Yost Orders Review Of FBI Access To Ohio's Drivers License Database
Ohio Attorney General Dave Yost has ordered a review of state databases that are being accessed by outside law enforcement agencies. He also wants to know how that data is being used.
The directive comes on the heels of a Washington Post story listing Ohio as one of 21 states that has shared its drivers' license database with the FBI for facial recognition scans.
In 2016, the Ohio AG's office under then-Attorney General Mike DeWine began allowing FBI agents to access the database as needed, despite objections raised by the ACLU.
Yost on Tuesday said Ohio is not at risk of becoming a surveillance state but called for "transparency and clarity."
The AG's staff will also examine statutes and memos dictating access to the database and report their findings in 30 days.
"After the facts are more fully known, a course will be charted that balances the safety of Ohioans with a respect for privacy and liberty," Yost said in a written statement.
In an interview with NPR's Morning Edition, U.S. Rep. Jim Jordan (R-Ohio) said he's concerned about inaccuracies with facial recognition technology.
"It's wrong, often," Jordan said. "And it's wrong, more often than not, with people with darker skin. So it impacts African Americans in a negative way. You've got First Amendment, Fourth Amendment concerns, due process concerns. And all this is happening in a country with 50 million surveillance cameras. So, yeah, it's a concern, I think, for people on the left, people on the right. Just anyone who cares about our civil liberties."
Jordan is the ranking Republican on the House Committee on Oversight and Reform, which held a hearing on federal agencies' use of facial recognition technology last month.
Seven states — Maryland, Michigan, Nebraska, North Dakota, South Carolina, Utah and the District of Columbia — allow the FBI to search its driver's license, mugshot and corrections department photo databases, according to the U.S. Government Accountability Office.
Jordan said Ohioans or the legislature should have had a say in the decision to allow federal access to the state's drivers licenses.
"Almost every single state that has given the okay, it went through, not a vote of the legislature, people directly elected by 'we the people'," he told NPR's Steve Inskeep. "Instead, it was some bureaucrat in some governor's office or in some state agency that signed some agreement with some bureaucrat in a federal agency and now they have an understanding that they can access the data."
Records obtained by the Georgetown University Law Center on Privacy and Technology, and provided to the Washington Post, show FBI and ICE agents have scanned through millions of Americans’ photos without their knowledge or consent, often in collaboration with state officials. Since 2011, the FBI has conducted more than 390,000 facial-recognition searches of federal and local databases, including state motor vehicle records.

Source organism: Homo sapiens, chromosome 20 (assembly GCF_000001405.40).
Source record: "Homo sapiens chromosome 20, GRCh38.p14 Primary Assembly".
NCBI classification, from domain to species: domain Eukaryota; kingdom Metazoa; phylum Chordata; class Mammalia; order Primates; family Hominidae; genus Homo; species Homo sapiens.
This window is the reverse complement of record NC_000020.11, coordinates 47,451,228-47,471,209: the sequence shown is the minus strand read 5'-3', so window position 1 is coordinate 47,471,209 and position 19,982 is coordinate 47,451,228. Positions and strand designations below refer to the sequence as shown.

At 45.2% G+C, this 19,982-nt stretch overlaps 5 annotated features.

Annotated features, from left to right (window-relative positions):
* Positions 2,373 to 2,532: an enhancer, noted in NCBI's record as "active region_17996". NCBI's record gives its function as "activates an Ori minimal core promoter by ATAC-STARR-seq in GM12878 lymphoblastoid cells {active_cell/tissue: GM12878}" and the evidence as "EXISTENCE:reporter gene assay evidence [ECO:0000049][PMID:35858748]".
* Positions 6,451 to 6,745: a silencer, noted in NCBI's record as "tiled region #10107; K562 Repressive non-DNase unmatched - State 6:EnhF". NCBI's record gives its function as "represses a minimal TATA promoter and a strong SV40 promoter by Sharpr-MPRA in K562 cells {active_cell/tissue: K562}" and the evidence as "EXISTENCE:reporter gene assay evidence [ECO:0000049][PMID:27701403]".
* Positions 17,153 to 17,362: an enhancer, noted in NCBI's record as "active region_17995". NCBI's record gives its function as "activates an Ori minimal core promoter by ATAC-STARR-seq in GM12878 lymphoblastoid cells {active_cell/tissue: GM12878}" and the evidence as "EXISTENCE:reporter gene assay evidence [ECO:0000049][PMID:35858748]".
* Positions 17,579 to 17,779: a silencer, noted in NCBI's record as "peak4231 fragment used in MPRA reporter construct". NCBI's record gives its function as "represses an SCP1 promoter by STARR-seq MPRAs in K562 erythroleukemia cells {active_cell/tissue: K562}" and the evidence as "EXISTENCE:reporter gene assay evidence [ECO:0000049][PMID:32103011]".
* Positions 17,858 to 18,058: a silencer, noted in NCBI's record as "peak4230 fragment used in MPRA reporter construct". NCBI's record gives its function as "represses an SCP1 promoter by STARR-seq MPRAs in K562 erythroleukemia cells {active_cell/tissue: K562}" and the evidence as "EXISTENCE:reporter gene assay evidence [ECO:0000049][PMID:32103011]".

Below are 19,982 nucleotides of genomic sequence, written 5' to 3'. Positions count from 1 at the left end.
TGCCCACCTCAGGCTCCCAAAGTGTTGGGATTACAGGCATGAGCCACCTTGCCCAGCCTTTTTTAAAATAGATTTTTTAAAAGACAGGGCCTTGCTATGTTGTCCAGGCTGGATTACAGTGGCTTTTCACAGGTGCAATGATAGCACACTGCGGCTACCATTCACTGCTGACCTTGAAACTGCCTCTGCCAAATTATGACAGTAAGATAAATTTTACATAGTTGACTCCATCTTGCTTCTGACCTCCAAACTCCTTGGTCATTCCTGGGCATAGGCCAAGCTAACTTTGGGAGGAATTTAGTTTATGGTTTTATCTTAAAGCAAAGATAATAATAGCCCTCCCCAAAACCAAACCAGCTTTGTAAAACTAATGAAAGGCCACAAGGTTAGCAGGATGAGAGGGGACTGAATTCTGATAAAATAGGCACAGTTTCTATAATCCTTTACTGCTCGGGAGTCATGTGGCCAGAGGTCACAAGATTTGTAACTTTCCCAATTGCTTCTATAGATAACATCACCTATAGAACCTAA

Even in states that do not allow direct or full federal access to their photo databases, federal agents can still ask state officials to conduct the searches for them and report back with the results, according to the Post.
Lindsey Bohrer, assistant director of communications for the Ohio Department of Public Safety, which includes the Bureau of Motor Vehicles, said in an email that the BMV does not and did not "provide direct access to the DL [driver's license] database to any federal agency.” But in 2011, Bohrer says, "we provided a one-time file transfer containing DL photos to the AG's Office."
"Any additional access from federal agencies would have been done through the AG's Office," she wrote.
In an August 2013 press conference, DeWine said local and state law enforcement had access to the photos through OHLEG, a state criminal justice database. He said the technology proved useful in identifying suspects, adding that he should have told the public about the facial recognition technology sooner.
In 2016, Georgetown’s Privacy and Technology Center reported that FBI agents were able to access Ohio’s photo database.
“Individual members of law enforcement agencies may be granted access to OHLEG based upon a stated need, to include agents of the FBI,” Bureau of Criminal Investigation Chief Counsel Gregory Trout wrote to Georgetown researchers in 2016, according to a document published by the researchers. “But there is no plan, and there are no negotiations, to merge or link the OHLEG database with the FBI’s investigative database.”
In his Tuesday statement, Yost said he had “reviewed the level of access granted to our database for federal agencies prior to my administration, the picture has become more complicated and less clear.”